Chief of Staff of the Secretary General of the North Atlantic Alliance, Stian Jenssen, apologized for his statement that Ukraine could join NATO in exchange for "giving up" part of its territory.
“My statement on this matter was part of a broader discussion about possible future scenarios in Ukraine and I shouldn't have said that. It was a mistake," he said.
Earlier, on August 15, the Chief of Staff of the Secretary General of the Alliance, Stian Jenssen, admitted that Ukraine could join NATO in exchange for “giving up” part of its territory. Subsequently, the Ministry of Foreign Affairs and the National Security and Defense Council responded to Jenssen, emphasizing that Ukraine does not trade territories and should not “touch nerves” with Ukrainians.
Subsequently, the bloc's official representative confirmed in a comment that the North Atlantic Alliance fully supports Ukraine's sovereignty and territorial integrity. "The position is clear and has not changed", he said.
By the way, in July, after the results of the NATO summit, President Volodymyr Zelensky said that Ukraine will never relinquish its territories, “even if it is a village where one grandfather lives”.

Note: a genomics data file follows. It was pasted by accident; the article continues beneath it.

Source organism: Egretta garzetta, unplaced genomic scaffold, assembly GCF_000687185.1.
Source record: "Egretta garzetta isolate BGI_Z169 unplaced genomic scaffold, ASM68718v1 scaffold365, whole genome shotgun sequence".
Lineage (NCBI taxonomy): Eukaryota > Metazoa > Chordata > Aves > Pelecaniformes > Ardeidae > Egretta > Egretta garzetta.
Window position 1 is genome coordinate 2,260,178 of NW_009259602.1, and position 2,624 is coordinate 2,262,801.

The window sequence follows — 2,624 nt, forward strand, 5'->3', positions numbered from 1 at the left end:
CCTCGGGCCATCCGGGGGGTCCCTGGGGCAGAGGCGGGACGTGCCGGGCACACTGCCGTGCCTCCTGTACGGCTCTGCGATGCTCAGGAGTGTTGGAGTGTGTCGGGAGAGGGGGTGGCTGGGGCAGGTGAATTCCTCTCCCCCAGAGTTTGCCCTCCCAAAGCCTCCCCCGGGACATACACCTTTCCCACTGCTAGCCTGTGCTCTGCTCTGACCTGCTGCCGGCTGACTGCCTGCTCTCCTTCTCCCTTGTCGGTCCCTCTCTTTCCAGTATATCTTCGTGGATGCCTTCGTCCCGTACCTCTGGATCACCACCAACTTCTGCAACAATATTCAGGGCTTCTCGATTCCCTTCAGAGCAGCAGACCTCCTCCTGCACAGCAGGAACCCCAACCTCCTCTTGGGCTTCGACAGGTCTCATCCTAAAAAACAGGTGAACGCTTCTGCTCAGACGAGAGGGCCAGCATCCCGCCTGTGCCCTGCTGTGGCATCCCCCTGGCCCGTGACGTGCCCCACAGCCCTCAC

On September 30, 2022, Ukrainian President Volodymyr Zelensky, Chairman of the Verkhovna Rada Ruslan Stefanchuk and Prime Minister Denys Shmyhal signed an application for Ukraine's accession to NATO in an accelerated procedure. The relevant procedure provides for accession to NATO without a MAP.
On the same day, NATO Secretary General Stoltenberg said that Ukraine's accession to NATO depends on the consent of all 30 allies. The leaders of a number of Central and Eastern European countries have officially supported Ukraine's membership in NATO.
Ukraine has pushed back a NATO official for suggesting it might cede territory to Russia to pave its way to membership in a military alliance. Stian Jenssen, chief of staff to the NATO secretary general, made the suggestion during a panel discussing Ukraine's post-war security arrangements in Arendal, Norway, on Tuesday.
"I think the solution for Ukraine could be to give up territory and get NATO membership instead," he told Norwegian newspaper Verdens Gang.
Asked whether the official NATO position is that Ukraine should give up land to join NATO, Jenssen said: "I'm not saying it has to be that way. But it may be a likely solution."
Jenssen was careful about emphasizing NATO's official line: that it was up to Ukraine to decide how and when to engage with Russia. But despite this, his comments were quickly dismissed by a top Ukrainian official as “ridiculous” and “terrifying indulgence for murderers”.
“Trading territory for the NATO umbrella? It's ridiculous”, Mikhail Podoliak, the chief of staff of the Ukrainian president, tweeted.